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Empire Of The Sun By J.G.Ballard

1449 words - 6 pages

Empire of the Sun. J.G.Ballard

J.G Ballard, is a book that presents war in many different ways. Jim’s
parents, the Japanese Soldiers and Jim itself can be considered as the
individual expressed in the book however I will focus mainly on Jim.
Thus the author shows the reader war through Jim’s eyes. The
perspective of this depends in his state of mind and through the
situations he finds himself in, the portrayal differs depending on
Jim’s surroundings, which often diverse from each other.

As soon as war starts J.G Ballard portrays war as something that will
change Jim’s life forever “Like everything else since the war, the sky
was in state of change”[1]. Although the author does not give a
definite way in how Jim’s life changes he does show the reader how his
style of life changes. He goes through a transition face; where he
changes from being just a wealthy kid to an independent adult “at the
outbreak of war and until a few months earlier, he would have been a
schoolboy, recruited straight from the classroom to the flight
training academy”[2]

As a consequence of that, his perspectives and priorities changed
along with it. We can now see how after been a long time far away from
his parents, he is now more preoccupied on surviving that on their
expectations “he felt a strange lightness in his head, not because his
parents had rejected him, but because he expected them do so, and no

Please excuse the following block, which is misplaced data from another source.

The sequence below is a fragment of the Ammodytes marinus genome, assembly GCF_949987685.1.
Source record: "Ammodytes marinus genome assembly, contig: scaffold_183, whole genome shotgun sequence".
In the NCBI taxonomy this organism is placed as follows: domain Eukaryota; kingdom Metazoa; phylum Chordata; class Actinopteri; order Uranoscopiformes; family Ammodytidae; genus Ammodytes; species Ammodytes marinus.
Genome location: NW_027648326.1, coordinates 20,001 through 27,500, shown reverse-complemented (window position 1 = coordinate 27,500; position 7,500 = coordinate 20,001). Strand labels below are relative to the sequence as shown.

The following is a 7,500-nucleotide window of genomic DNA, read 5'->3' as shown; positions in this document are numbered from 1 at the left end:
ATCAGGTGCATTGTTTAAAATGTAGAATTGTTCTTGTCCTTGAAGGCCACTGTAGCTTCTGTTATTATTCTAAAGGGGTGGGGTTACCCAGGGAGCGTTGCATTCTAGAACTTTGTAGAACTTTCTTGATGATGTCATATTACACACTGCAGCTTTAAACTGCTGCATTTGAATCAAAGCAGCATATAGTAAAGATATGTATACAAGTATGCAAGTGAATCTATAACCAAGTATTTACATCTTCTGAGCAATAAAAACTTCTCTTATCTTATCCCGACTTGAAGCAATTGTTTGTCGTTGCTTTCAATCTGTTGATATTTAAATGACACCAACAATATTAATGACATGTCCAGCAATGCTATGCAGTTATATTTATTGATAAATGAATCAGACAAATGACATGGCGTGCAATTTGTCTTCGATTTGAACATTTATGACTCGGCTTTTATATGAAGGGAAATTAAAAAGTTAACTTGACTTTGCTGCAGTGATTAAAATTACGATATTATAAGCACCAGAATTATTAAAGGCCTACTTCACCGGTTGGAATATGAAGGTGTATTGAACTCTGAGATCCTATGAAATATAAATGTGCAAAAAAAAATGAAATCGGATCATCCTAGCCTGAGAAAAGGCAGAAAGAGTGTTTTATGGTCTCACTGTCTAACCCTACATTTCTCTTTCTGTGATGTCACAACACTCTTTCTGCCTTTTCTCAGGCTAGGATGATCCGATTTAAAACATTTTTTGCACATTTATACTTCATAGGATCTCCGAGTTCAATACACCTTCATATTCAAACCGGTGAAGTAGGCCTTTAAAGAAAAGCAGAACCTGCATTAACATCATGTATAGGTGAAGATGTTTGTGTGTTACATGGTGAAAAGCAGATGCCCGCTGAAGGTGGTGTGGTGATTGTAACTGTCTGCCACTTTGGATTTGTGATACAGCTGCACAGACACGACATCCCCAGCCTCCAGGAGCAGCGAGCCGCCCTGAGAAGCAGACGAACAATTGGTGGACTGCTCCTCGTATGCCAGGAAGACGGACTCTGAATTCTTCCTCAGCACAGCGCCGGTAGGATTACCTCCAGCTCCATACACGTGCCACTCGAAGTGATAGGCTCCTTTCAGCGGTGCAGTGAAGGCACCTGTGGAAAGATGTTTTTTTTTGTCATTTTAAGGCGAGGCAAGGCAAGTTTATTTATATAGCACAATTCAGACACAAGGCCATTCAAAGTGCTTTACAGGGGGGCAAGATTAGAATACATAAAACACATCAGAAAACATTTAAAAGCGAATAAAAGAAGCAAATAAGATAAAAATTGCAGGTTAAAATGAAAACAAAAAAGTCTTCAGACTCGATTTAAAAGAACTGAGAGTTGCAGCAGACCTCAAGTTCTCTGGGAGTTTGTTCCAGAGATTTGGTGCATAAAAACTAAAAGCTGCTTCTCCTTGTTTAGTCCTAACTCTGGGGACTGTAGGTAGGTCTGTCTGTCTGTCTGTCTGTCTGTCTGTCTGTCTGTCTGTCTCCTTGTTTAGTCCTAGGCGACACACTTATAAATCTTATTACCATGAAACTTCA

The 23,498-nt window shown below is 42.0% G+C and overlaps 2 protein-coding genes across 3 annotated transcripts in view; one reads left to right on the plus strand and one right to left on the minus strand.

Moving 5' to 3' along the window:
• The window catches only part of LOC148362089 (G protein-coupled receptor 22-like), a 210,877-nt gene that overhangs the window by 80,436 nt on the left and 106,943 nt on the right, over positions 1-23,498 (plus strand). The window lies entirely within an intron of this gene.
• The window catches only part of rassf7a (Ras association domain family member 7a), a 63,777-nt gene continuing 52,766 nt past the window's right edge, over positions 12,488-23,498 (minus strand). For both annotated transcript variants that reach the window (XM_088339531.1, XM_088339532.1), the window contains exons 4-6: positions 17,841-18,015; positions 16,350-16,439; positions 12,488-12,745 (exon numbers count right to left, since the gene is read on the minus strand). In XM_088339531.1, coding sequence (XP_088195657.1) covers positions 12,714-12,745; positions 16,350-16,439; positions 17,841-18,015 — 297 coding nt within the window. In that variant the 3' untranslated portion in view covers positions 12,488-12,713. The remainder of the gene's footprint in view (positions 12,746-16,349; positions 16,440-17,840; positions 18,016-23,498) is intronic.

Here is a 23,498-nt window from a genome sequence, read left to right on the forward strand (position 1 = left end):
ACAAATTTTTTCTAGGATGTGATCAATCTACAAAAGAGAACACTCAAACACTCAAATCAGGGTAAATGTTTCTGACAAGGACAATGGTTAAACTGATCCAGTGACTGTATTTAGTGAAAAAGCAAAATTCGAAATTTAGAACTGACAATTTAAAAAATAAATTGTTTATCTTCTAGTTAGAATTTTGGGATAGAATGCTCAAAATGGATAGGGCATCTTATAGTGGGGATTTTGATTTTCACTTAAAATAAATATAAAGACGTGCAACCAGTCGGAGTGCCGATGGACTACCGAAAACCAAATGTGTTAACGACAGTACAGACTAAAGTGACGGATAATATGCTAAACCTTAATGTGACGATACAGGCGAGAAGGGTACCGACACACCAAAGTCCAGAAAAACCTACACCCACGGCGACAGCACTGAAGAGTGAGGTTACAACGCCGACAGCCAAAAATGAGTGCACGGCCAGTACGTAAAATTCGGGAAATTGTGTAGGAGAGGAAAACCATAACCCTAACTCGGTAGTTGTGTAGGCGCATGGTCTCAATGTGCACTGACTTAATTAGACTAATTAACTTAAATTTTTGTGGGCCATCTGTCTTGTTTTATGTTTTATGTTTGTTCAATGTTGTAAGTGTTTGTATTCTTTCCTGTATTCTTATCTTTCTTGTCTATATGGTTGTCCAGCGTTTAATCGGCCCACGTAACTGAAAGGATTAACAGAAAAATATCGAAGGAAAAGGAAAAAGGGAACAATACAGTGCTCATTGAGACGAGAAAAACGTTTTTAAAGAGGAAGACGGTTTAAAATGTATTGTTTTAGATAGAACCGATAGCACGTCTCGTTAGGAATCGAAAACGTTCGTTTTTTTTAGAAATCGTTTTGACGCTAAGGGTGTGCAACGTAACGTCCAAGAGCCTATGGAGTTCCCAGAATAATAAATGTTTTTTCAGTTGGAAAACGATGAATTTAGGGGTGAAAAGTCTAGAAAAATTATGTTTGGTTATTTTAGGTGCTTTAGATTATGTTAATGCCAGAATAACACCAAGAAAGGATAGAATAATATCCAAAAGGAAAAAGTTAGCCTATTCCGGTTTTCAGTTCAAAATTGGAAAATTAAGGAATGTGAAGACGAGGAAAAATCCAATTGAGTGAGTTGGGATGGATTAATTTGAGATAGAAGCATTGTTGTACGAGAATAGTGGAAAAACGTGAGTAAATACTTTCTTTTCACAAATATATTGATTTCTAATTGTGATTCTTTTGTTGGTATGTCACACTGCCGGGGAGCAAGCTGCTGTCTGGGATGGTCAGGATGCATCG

longer cared”[3] In addition we can see how Jim starts to find places
where he feels as comfortable as he did when he was in his bedroom “as
a child safe in his bedroom at Amherst avenue, Jim had watched the
sudden glares that exposed the rats caught in the centre of the tennis
court”[4]. The reader is able to perceive how Jim is able to survive
without his house and how by himself he finds a way of pleasing

Yet we can also argue that at some point at the end of the book
Ballard try’s to show the reader that war has brought Jim many bad
customs. Jim is now used to live in camps, eat once a day and help
injured people or with mortal diseases “on the top floor of the unreal
house in Amherst Avenue, which had once been his home but now seemed
as much an illusion as the sets of the Shanghai films studios”[5] Jim
does not feel comfortable anymore amongst his parents, who by the end
of the war have changed too. J.G Ballard exposes his parents as a
figure that has been deeply affected by war “but his mother and father
had been through their own war… they seemed older and far away”[6] In
addition an individual are not only considered as Jim and his parents
but also as the Japanese soldiers, who are obliged to get use to live
like the prisoners in the camp, with food and nothing more than fear
engendered by the years. The only thing the soldiers have right to is
the ammunition, and to feel satisfied with the rest. So as a whole we
can say that the author portrays war as something that has not only
brought psychological...

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